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Google Announces It Will Pay News Publishers for “High-Quality Content”

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Google Announces It Will Pay News Publishers for “High-Quality Content”

Google made an announcement that it will be paying publishers for “high-quality content” for a news service. Google plans to launch this service later this year.

According to the company, the program will diversify its support for news businesses. It has partnered with local and national news outlets in Australia, Germany, and Brazil, but the program will expand.

CNBC reported that it will initially include local and national news publications. These include  Germany’s Der Spiegel, Australia’s InQueensland and InDaily, and Brazil’s Diarios Associados. According to Google, it would also offer to pay for free access to paywalled articles on news sites where available.

“This program will help participating publishers monetize [publishers] content through an enhanced storytelling experience that lets people go deeper into more complex stories, stay informed and be exposed to a world of different issues and interests,” said Brad Bender, Google News’ vice president of product management.

Stefan Ottlitz, managing director of Germany’s SPIEGEL Group also offered his take. He said they are “always keen to explore innovative ways to attract readers to our high-quality content.”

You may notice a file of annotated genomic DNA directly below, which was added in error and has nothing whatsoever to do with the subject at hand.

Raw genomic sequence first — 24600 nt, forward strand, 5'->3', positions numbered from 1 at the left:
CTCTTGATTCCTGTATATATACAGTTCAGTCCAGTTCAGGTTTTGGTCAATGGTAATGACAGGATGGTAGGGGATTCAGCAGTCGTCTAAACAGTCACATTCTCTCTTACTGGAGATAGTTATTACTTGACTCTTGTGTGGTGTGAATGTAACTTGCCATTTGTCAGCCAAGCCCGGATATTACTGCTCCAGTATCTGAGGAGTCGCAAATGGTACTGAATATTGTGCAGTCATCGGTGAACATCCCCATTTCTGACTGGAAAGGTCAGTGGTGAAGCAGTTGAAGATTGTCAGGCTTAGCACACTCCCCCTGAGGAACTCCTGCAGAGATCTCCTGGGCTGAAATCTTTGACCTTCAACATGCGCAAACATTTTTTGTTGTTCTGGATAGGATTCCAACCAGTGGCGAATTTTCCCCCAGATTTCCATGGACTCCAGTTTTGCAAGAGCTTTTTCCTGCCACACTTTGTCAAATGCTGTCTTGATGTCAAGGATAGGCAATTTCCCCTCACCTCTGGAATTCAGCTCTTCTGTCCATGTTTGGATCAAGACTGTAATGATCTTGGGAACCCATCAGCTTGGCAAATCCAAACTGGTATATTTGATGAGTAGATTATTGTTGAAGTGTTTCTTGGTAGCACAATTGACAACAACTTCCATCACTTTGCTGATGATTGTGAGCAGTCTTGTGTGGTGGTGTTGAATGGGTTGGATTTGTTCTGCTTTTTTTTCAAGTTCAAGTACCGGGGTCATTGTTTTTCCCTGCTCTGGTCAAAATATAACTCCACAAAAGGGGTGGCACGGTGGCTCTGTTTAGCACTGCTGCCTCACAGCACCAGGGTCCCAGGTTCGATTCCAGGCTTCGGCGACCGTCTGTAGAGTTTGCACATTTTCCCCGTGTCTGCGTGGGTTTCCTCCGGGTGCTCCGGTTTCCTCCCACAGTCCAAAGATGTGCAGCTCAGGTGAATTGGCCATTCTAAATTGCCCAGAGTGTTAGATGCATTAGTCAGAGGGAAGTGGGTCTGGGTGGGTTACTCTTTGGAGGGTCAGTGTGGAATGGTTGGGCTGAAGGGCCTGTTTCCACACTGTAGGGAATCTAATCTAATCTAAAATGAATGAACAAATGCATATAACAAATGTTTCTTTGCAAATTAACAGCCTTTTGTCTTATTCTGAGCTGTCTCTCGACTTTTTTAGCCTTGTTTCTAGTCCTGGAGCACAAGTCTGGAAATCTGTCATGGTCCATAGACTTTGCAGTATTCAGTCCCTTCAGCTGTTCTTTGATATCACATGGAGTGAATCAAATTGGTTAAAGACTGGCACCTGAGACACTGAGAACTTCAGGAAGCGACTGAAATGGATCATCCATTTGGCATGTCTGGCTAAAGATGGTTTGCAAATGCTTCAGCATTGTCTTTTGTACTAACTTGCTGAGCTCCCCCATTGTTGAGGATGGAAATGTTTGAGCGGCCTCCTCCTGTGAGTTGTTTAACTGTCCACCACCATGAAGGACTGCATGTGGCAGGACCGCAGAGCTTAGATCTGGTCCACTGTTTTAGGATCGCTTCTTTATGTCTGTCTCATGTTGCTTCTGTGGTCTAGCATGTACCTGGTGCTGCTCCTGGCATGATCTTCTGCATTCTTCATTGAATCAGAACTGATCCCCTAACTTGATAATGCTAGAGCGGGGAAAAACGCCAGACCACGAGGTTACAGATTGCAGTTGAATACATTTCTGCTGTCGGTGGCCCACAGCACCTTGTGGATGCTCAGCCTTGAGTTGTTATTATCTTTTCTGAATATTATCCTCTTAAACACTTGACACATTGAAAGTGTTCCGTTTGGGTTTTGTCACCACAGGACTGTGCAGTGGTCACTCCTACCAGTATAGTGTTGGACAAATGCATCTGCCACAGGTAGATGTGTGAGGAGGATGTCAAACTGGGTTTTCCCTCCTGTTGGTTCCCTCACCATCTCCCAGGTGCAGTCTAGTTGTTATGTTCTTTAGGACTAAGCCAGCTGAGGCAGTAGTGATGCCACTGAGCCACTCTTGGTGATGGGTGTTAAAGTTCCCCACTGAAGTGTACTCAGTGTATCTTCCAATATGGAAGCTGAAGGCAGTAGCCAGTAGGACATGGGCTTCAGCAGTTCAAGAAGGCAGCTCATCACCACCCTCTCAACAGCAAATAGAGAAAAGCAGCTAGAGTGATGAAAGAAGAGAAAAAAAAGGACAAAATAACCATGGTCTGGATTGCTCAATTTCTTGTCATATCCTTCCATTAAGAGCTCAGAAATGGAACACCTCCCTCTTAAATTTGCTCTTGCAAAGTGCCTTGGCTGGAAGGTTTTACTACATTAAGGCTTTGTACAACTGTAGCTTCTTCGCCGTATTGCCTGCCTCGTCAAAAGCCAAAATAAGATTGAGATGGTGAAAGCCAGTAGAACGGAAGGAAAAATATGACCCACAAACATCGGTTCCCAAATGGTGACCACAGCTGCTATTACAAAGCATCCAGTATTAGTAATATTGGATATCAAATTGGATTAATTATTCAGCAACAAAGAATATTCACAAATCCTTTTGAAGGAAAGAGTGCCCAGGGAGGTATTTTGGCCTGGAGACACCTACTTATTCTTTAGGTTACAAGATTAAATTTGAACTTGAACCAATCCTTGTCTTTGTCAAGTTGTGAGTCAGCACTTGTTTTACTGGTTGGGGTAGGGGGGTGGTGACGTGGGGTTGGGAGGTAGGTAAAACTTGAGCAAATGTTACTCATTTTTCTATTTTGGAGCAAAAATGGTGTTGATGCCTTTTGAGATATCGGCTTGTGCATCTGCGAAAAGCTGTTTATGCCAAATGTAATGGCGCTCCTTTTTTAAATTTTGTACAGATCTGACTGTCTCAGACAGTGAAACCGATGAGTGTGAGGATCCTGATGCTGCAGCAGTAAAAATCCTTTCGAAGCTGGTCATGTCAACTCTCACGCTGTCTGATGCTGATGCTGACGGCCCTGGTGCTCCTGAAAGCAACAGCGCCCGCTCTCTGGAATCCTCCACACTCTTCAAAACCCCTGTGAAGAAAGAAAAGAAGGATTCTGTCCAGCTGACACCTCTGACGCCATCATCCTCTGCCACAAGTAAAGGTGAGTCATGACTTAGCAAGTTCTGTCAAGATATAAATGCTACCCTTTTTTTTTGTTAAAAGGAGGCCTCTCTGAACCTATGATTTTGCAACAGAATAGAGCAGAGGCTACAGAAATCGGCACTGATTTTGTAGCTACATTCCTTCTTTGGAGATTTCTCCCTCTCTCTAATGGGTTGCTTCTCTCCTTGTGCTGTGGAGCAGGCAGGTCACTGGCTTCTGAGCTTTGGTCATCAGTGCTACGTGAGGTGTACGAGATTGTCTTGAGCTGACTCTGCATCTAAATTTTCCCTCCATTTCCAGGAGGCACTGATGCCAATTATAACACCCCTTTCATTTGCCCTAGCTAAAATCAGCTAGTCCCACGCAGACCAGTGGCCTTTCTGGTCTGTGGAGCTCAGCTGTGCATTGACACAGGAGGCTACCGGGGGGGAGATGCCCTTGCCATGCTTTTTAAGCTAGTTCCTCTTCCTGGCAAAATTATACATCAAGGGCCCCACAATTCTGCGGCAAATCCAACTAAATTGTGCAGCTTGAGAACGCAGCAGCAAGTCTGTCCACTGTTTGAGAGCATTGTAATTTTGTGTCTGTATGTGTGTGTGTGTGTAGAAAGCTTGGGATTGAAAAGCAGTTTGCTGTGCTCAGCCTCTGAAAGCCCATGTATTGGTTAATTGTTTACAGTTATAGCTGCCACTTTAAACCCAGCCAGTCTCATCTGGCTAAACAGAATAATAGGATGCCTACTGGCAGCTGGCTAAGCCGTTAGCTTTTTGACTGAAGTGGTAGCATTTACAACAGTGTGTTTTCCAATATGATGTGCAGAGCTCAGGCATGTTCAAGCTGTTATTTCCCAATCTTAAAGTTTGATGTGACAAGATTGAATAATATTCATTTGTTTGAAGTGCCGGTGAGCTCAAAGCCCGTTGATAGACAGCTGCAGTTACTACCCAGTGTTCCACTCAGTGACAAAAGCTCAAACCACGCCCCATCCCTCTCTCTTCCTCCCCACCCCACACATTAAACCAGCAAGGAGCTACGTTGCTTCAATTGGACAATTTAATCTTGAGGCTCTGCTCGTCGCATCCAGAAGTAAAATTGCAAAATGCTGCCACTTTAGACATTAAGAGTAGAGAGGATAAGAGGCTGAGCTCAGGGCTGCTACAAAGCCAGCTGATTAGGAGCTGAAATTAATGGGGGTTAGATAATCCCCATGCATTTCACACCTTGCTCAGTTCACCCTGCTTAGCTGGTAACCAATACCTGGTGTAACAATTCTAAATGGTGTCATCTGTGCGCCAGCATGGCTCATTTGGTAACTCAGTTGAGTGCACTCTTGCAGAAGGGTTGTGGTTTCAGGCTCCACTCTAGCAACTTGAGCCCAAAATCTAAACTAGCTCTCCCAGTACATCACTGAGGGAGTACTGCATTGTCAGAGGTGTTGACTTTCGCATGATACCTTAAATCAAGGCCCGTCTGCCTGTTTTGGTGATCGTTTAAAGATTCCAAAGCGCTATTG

“This interesting new partnership with Google will allow us to curate an experience that will bring our award-winning editorial voice into play, broaden our outreach and provide trusted news in a compelling way across Google products,” he added.

Complaints Against Google

The announcement comes after the News Media Alliance sent a letter last week to Attorney General William Barr. The letter accuses Google of misusing “its monopoly power to compensate news publishers at rates far below the that which would prevail in a competitive market,” as per Fox Business.

“In a competitive market, news publishers would be able to resist Google’s abusive demands by exercising their copyrights to withhold their content unless and until acceptable terms were negotiated,” the letter reads.

“But Google now has so much power as the dominant online platform—with the ability to play one news publisher off the other and control key levers of news publishers’ business (e.g. traffic, ad sales, advertising pricing, consumer and ad market data)—that it has been able to force acquiescence from publishers for the use of their content,” it added.

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